It’s scary when a pet is ill. Your kitten is precious to you, and fainting and falling is a serious condition. It can indicate something is wrong with her inner ear or nervous system. If your kitten is fainting and/or falling, you need to call your veterinarian. Only a vet can diagnose what’s wrong, and immediate treatment may be needed to avoid life-threatening illness. The following outlines a few of the conditions that may be what’s causing the fainting and/or falling.
You Kitten May Have an Inner-ear Infection
Of all the following conditions, inner-ear infection is the least likely to be life threatening. Unfortunately, it’s not that common in house cats, so it’s unlikely it’s behind the fainting/falling. If you notice any swelling or buildup around your kitten’s ear, she maybe has an infection.
Keep in mind, that although not immediately life-threatening, inner-ear infections can cause serious problems, such as deafness or neural damage, if it’s left untreated. Your vet will run the gamut of tests in order to diagnose this issue. Your vet will ask that you provide treatment at home, such as prescribed medical drops or oral medication to be served in her food.
Myotonia Congenita aka “Fainting Goat” Syndrome
The above video was posted in 2010 and currently has more than six million views. The kittens, named Charlie and Spike, have a conditional called myotonia congenital or fainting goat, which is a muscular disorder. It’s a rare syndrome, but can be inherited from someone in their bloodline. There’s no cure, but your veterinarian may be able to prescribe medicine or provide you with tips to better care for your kitten.
Ataxia or Feline Leukemia and other cancers
Ataxia is defined as a sensory dysfunction; basically, it’s a side-effect of another problem. Kittens who are suffering from cancers, such as leukemia, may also have ataxia. Kittens who’ve suffered trauma may also have ataxia, which effects balance, limb control, and possibly head and neck control too. Medications are often prescribed and dispensed at home, but if the case is severe your veterinarian may require your kitten by short-term hospitalized and cared for onsite.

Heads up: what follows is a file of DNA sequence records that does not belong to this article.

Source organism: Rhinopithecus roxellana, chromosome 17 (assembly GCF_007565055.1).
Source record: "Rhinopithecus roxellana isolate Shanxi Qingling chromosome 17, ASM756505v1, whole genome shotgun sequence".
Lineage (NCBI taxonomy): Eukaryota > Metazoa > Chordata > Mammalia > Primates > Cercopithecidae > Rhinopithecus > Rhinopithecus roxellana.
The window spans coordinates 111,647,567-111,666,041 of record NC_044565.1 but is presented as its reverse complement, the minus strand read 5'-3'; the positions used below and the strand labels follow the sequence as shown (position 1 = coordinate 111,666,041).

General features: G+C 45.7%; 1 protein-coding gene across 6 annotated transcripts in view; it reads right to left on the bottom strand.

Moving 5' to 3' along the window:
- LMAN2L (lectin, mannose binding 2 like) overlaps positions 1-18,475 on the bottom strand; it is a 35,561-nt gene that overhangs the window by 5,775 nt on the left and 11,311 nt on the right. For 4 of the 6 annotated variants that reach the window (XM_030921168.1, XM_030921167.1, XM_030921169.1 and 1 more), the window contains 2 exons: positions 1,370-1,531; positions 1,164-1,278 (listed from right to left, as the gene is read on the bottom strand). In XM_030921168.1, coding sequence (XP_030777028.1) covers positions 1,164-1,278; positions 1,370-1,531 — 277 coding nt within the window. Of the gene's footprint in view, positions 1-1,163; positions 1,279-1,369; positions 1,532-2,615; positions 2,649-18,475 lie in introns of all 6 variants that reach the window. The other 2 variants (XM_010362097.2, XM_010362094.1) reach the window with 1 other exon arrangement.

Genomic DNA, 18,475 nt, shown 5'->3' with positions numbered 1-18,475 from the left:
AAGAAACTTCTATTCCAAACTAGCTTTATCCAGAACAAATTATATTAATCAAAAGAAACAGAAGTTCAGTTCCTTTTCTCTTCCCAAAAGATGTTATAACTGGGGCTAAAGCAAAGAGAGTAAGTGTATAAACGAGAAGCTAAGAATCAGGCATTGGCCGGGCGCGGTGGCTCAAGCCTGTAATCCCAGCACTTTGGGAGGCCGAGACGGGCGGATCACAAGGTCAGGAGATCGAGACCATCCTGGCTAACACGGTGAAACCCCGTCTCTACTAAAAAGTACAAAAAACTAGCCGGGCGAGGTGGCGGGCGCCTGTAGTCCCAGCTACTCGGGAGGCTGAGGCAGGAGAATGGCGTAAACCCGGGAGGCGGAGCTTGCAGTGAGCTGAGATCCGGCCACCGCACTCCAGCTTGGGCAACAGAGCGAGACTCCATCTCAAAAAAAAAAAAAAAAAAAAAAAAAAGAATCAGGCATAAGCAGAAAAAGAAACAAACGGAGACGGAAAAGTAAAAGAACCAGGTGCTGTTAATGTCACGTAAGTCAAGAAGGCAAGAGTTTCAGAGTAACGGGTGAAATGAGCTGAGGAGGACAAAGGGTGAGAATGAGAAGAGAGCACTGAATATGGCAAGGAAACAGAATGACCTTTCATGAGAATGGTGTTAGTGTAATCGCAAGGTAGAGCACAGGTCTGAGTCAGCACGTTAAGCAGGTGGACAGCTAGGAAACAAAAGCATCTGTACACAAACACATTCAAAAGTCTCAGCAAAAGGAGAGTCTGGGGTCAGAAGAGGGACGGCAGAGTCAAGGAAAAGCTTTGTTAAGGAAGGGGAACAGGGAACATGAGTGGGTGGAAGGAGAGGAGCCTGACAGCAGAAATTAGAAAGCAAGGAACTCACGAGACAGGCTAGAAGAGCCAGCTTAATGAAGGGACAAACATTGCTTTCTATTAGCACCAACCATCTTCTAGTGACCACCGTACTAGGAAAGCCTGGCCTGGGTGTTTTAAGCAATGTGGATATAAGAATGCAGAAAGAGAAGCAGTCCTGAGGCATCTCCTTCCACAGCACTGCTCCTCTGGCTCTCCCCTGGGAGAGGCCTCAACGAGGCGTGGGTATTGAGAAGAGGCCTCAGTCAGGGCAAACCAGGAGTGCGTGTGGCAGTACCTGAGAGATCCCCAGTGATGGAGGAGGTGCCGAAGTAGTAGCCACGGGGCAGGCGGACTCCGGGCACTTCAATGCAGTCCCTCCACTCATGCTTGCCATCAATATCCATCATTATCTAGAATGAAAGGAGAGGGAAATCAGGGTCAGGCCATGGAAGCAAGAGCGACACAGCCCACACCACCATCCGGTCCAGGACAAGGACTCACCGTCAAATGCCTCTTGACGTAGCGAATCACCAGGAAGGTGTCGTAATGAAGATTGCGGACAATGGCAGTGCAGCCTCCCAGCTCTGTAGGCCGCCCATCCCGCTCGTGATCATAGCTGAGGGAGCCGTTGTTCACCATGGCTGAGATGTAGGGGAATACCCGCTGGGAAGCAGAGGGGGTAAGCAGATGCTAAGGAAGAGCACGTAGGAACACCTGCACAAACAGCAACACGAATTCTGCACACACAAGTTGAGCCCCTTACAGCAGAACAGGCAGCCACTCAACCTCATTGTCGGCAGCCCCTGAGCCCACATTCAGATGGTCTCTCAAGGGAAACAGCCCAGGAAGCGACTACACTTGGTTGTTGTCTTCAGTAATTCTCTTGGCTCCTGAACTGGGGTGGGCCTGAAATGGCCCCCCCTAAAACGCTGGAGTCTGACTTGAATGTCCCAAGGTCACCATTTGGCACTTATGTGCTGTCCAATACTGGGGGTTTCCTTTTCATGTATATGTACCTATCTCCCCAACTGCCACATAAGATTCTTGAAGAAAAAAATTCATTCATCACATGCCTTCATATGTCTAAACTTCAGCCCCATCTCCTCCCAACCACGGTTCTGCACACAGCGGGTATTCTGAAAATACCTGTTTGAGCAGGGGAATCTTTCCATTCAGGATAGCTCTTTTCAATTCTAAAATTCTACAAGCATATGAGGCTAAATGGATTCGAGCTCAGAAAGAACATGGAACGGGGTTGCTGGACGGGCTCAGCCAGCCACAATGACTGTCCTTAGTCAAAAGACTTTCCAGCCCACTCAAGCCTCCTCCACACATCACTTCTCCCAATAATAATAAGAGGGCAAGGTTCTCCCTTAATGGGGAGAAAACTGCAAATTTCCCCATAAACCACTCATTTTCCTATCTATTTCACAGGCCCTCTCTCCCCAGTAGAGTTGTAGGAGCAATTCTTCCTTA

Cerebellar Hypoplasia (Distemper Exposure)
Does your kitten have stiff legs before she faints or falls? Distemper can be passed from a mother’s milk to her baby kitten, and the result is cerebellar hypoplasia. It’s very important to vaccinate cats and kittens to help combat the spread of this disease.
As with humans with cerebral palsy, the kitten’s cerebellum doesn’t fully develop which results in the falling and fainting. In some cases, kittens develop this disease because they’re malnutrition or poisoned. As with all syndromes on this list, only a vet can diagnose and treat the disease.
Because fainting and falling often indicates a very serious problem, you should attempt to treat the problem at home. Contact a veterinarian as soon as possible, and in the meantime keep your kitten comfortable and away from dangerous. You don’t want her fainting near water, electric items, or anything that could fall on her. Keep her away from stairs and off furniture and anything high off the ground.
If it’s possible, make sure to bring your cat’s medical information with you to the vet. Previous owners or the adoption agency may have that paperwork. A family history can also be useful to know, but it’s not always possible to garner this information.
Although fainting and falling is a serious indication that something is clinically wrong with your kitten, there is hope she can go on to lead a happy and healthy life. Early detection and treatment are key, so contact a vet as soon as you can.